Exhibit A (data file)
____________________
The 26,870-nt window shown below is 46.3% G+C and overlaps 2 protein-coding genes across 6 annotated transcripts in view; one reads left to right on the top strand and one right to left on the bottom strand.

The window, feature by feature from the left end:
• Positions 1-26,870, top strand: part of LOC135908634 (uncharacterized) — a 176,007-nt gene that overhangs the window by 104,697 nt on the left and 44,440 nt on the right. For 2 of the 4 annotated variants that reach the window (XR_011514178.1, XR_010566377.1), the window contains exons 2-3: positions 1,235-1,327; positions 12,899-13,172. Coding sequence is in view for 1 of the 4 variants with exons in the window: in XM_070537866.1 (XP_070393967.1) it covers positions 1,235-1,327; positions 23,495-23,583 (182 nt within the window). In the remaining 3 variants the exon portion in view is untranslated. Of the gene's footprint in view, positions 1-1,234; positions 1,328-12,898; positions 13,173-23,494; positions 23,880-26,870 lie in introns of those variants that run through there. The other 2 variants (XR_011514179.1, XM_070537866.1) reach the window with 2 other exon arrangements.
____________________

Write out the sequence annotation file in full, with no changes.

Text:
The 26,870-nt window shown below is 46.3% G+C and overlaps 2 protein-coding genes across 6 annotated transcripts in view; one reads left to right on the top strand and one right to left on the bottom strand.

The window, feature by feature from the left end:
• Positions 1-26,870, top strand: part of LOC135908634 (uncharacterized) — a 176,007-nt gene that overhangs the window by 104,697 nt on the left and 44,440 nt on the right. For 2 of the 4 annotated variants that reach the window (XR_011514178.1, XR_010566377.1), the window contains exons 2-3: positions 1,235-1,327; positions 12,899-13,172. Coding sequence is in view for 1 of the 4 variants with exons in the window: in XM_070537866.1 (XP_070393967.1) it covers positions 1,235-1,327; positions 23,495-23,583 (182 nt within the window). In the remaining 3 variants the exon portion in view is untranslated. Of the gene's footprint in view, positions 1-1,234; positions 1,328-12,898; positions 13,173-23,494; positions 23,880-26,870 lie in introns of those variants that run through there. The other 2 variants (XR_011514179.1, XM_070537866.1) reach the window with 2 other exon arrangements.